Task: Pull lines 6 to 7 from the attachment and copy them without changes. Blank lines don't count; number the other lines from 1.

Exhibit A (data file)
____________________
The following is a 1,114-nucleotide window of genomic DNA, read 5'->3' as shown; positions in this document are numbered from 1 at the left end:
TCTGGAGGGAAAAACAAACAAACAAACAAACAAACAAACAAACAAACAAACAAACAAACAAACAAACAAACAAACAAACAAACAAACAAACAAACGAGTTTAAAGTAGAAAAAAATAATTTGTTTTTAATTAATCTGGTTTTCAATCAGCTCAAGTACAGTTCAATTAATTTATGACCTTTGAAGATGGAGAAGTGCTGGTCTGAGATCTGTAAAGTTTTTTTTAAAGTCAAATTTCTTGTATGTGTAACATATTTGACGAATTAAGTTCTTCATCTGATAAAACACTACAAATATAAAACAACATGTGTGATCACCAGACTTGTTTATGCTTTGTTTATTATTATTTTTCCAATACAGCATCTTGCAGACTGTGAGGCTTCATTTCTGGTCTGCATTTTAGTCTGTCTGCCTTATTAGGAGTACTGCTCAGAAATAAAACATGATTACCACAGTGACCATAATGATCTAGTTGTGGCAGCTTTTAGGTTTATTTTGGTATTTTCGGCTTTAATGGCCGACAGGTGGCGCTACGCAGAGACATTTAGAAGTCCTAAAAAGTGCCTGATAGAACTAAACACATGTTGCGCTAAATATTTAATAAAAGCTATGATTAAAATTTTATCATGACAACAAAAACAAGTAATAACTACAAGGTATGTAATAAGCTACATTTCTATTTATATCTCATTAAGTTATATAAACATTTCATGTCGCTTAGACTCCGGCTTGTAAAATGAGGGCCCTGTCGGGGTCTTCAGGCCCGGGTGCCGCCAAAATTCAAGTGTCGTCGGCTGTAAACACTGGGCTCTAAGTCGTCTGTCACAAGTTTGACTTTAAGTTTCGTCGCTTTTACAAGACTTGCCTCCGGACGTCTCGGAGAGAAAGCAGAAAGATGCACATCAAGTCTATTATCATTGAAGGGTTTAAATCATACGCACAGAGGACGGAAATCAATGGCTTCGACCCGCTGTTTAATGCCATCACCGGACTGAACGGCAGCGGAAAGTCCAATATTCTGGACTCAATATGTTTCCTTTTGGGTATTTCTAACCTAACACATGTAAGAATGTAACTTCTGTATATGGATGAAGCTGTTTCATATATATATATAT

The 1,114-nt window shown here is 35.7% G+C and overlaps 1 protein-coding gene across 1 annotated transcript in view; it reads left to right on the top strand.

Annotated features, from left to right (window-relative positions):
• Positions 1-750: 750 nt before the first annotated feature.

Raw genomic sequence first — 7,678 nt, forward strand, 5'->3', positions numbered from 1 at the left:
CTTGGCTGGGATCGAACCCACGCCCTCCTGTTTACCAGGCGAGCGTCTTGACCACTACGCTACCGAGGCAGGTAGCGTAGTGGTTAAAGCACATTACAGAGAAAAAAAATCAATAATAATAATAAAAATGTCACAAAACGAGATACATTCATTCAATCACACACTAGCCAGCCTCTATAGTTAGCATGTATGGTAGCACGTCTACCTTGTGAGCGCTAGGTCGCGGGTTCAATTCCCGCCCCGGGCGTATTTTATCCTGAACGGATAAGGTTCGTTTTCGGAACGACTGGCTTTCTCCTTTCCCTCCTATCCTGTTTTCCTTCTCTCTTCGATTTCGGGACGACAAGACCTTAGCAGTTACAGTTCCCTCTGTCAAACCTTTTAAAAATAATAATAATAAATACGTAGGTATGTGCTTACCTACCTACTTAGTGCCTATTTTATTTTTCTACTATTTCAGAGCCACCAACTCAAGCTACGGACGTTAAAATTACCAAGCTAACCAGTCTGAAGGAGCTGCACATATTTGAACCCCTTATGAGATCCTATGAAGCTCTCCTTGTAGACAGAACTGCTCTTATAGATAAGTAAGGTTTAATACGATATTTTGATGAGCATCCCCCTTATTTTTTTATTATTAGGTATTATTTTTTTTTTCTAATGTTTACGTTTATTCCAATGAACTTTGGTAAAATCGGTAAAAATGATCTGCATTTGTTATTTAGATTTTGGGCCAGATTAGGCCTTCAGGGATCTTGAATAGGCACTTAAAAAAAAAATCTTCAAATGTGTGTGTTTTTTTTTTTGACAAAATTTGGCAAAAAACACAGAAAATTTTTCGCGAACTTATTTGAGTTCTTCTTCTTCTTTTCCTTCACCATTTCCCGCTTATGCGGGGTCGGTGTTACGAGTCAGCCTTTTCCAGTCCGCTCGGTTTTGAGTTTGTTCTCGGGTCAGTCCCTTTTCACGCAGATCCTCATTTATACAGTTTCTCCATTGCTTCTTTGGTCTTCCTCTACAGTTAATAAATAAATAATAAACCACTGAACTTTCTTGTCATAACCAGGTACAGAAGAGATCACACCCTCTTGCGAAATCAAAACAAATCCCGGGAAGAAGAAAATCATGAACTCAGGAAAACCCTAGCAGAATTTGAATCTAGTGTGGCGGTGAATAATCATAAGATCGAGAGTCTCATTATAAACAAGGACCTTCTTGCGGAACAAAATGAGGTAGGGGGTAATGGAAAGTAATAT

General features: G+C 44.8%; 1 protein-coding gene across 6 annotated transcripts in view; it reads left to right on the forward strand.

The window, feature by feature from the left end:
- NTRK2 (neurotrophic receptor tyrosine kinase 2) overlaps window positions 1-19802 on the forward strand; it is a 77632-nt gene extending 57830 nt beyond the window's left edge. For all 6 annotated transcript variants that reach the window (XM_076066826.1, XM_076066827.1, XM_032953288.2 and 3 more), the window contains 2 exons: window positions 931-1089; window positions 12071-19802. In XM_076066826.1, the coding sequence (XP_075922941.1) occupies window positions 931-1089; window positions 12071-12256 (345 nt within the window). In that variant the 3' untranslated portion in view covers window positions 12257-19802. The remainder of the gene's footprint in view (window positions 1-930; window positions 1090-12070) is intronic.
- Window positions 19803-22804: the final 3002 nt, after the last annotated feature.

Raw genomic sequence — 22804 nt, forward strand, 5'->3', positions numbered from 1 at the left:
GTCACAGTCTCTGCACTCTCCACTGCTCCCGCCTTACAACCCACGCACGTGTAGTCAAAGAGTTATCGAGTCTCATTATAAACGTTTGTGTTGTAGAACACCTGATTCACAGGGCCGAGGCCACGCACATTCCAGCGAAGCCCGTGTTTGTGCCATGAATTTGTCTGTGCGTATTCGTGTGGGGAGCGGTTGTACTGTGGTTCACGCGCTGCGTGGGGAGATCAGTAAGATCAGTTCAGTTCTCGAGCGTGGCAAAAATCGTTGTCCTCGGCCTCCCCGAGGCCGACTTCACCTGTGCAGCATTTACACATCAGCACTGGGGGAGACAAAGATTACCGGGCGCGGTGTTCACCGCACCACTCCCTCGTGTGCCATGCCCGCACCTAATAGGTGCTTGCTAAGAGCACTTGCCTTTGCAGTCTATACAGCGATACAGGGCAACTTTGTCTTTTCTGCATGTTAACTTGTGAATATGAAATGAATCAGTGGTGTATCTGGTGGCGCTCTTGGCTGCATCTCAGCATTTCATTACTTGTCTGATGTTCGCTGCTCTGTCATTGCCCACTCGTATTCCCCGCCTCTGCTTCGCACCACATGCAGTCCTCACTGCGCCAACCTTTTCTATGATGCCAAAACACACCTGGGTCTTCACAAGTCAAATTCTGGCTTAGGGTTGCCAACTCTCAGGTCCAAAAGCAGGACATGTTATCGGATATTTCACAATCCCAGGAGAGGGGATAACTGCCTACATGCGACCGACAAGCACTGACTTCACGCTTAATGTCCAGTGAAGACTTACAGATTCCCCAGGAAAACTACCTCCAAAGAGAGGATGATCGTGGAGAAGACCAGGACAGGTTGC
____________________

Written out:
Raw genomic sequence first — 7,678 nt, forward strand, 5'->3', positions numbered from 1 at the left:
CTTGGCTGGGATCGAACCCACGCCCTCCTGTTTACCAGGCGAGCGTCTTGACCACTACGCTACCGAGGCAGGTAGCGTAGTGGTTAAAGCACATTACAGAGAAAAAAAATCAATAATAATAATAAAAATGTCACAAAACGAGATACATTCATTCAATCACACACTAGCCAGCCTCTATAGTTAGCATGTATGGTAGCACGTCTACCTTGTGAGCGCTAGGTCGCGGGTTCAATTCCCGCCCCGGGCGTATTTTATCCTGAACGGATAAGGTTCGTTTTCGGAACGACTGGCTTTCTCCTTTCCCTCCTATCCTGTTTTCCTTCTCTCTTCGATTTCGGGACGACAAGACCTTAGCAGTTACAGTTCCCTCTGTCAAACCTTTTAAAAATAATAATAATAAATACGTAGGTATGTGCTTACCTACCTACTTAGTGCCTATTTTATTTTTCTACTATTTCAGAGCCACCAACTCAAGCTACGGACGTTAAAATTACCAAGCTAACCAGTCTGAAGGAGCTGCACATATTTGAACCCCTTATGAGATCCTATGAAGCTCTCCTTGTAGACAGAACTGCTCTTATAGATAAGTAAGGTTTAATACGATATTTTGATGAGCATCCCCCTTATTTTTTTATTATTAGGTATTATTTTTTTTTTCTAATGTTTACGTTTATTCCAATGAACTTTGGTAAAATCGGTAAAAATGATCTGCATTTGTTATTTAGATTTTGGGCCAGATTAGGCCTTCAGGGATCTTGAATAGGCACTTAAAAAAAAAATCTTCAAATGTGTGTGTTTTTTTTTTTGACAAAATTTGGCAAAAAACACAGAAAATTTTTCGCGAACTTATTTGAGTTCTTCTTCTTCTTTTCCTTCACCATTTCCCGCTTATGCGGGGTCGGTGTTACGAGTCAGCCTTTTCCAGTCCGCTCGGTTTTGAGTTTGTTCTCGGGTCAGTCCCTTTTCACGCAGATCCTCATTTATACAGTTTCTCCATTGCTTCTTTGGTCTTCCTCTACAGTTAATAAATAAATAATAAACCACTGAACTTTCTTGTCATAACCAGGTACAGAAGAGATCACACCCTCTTGCGAAATCAAAACAAATCCCGGGAAGAAGAAAATCATGAACTCAGGAAAACCCTAGCAGAATTTGAATCTAGTGTGGCGGTGAATAATCATAAGATCGAGAGTCTCATTATAAACAAGGACCTTCTTGCGGAACAAAATGAGGTAGGGGGTAATGGAAAGTAATAT